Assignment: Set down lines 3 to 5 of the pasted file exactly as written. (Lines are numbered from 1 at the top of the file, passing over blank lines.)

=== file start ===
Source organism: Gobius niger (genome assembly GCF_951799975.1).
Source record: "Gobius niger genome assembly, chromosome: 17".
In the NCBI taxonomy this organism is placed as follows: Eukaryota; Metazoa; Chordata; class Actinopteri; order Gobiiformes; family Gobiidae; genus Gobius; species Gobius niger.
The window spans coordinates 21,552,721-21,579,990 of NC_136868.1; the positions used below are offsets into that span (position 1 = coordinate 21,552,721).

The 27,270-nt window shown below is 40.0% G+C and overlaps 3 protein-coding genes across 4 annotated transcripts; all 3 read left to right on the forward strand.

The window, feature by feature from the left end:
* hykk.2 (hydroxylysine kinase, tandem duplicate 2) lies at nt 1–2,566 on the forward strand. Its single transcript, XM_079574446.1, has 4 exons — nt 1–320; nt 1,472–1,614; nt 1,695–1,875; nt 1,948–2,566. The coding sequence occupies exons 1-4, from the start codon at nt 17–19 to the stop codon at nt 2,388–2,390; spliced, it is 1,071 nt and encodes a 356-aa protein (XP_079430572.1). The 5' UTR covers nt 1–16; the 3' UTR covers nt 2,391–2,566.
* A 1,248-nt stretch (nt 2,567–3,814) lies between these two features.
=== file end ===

In the NCBI taxonomy this organism is placed as follows: Eukaryota; Metazoa; Chordata; class Actinopteri; order Gobiiformes; family Gobiidae; genus Gobius; species Gobius niger.
The window spans coordinates 21,552,721-21,579,990 of NC_136868.1; the positions used below are offsets into that span (position 1 = coordinate 21,552,721).

The 27,270-nt window shown below is 40.0% G+C and overlaps 3 protein-coding genes across 4 annotated transcripts; all 3 read left to right on the forward strand.